Pakatan Selangor’s support for Suhaimi is principled and correct
8th February 2011
Comments made by Kedah Gerakan Youth Chief Tan Keng Liang and so-called “Gaps” Chairperson Hamidzun Khairuddin (see Malaysiakini 7.2.11) objecting to the PR Selangor government commitment to pay lawyers to defend PKR Seri Muda ADUN Suhaimi Shafiei in his sedition prosecution only show their lack of understanding on the duty of the state to ensure access to justice.
The most obvious reason for the Selangor government to give him financial support is the fact Suhaimi, a PR member of the Selangor State Assembly, is now facing a politically motivated prosecution under a draconian law initiated in colonial times to stifle free speech. On that score alone, PR Selangor, as a government advocating for a full democracy,would be duty bound to support his defence.
In the same way, there could be no objection whatsoever to PR Selangor giving similar support if some of the persons arrested during the Selangor organised gathering to hand over a memorandum rakyat to the Agung on the water standoff in Selangor were prosecuted for unlawful assemblyunder the Police Act, another BN draconian creation.
Likewise, if PR lawmakers in Selangor were suddenly arrested under the ISA (another draconian colonial creation) by the Federal Home Minister, there could be no objection whatsoever if PR Selangor weighed in with legal support for habeas corpus applications to secure their release. These are some examples to make the point
Simply put, the PR Selangor government is correct in principle to put its money where its mouth is and in principled opposition to politically motivated criminal prosecutions using oppressive laws.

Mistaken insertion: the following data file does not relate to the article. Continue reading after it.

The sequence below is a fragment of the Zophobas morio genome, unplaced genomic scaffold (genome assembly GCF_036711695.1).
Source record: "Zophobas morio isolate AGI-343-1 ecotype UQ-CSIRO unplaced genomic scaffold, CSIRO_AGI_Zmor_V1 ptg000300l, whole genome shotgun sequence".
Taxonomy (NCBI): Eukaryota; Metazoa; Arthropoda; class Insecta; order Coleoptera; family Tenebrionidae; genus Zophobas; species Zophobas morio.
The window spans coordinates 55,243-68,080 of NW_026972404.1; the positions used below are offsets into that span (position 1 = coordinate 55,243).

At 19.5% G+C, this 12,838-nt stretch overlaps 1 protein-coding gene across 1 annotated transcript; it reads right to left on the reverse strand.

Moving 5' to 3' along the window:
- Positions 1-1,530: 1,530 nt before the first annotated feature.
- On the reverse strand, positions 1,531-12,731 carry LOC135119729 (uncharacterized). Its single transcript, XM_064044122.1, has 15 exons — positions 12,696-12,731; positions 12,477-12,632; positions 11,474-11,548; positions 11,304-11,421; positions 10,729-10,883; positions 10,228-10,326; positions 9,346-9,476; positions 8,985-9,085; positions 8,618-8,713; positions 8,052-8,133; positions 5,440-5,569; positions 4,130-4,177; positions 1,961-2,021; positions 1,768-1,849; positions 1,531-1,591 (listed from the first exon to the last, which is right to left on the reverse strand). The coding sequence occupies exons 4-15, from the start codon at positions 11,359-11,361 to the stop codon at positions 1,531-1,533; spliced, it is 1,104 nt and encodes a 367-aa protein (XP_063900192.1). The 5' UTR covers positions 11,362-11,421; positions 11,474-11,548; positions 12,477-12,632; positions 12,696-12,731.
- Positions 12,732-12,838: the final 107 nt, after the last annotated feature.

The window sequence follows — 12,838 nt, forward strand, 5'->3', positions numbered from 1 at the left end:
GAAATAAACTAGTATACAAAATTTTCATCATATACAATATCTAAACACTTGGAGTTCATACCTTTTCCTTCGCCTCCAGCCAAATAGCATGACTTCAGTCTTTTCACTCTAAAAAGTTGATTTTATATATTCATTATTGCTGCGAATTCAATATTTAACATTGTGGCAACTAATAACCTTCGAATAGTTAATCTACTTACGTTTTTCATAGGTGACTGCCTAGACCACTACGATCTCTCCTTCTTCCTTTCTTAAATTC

The ignorant objectors we are hearing should appreciate that a civilised society goes even much further. Developed democracies all over the world put billions of dollars to fund legal aid systems and lawyers to defend their ordinary citizens facing criminal prosecutions for all sorts of ordinary criminal offences. This is to ensure a fundamental canon of justice – that access to justice is not denied because of a lack of means. Whenever matters of public interest are raised in court, these are also relevant considerations for the state to consider legal aid.
It is high time that the BN Federal government realised that the 25 million ringgit currently used annually to fund our existing pitiful legal aid system needs to be expanded many times over. We should be spending much more per capita to fund a truly effective legal aid system particularly for persons arrested and remanded in police lockups.
Countries like Australia, United Kingdom and Canada spend billions to deliver effective legal aid systems. Even after adjusting for the size of our GNP, our legal aid expenditure looks completely miserly and only serves to confirm our antipathy to a basic principle of justice. We should be spending hundreds on millions to ensure our citizens are ensure legal representation particularly for criminal prosecutions instead of spending billions buying military hardware of limited utility. It makes a mockery of the slogan ”Rakyat didahulukan”!
Whilst it is certainly not a responsibility of the state government under the Federal Constitution to provide full fledged legal aid systems which is afederal responsibility, it is my view that PR Selangor should consider initiating limited pilot public legal aid projects ( bearing in mind its limited resources ) to demonstrate PR’s commitment to full-fledged legal aid systems under a future PR Federal government. Access to justice must always remain a cornerstone of any equitable and fair legal system.
Member of Parliament for Subang
Member of Political Bureau
Parti Keadilan Rakyat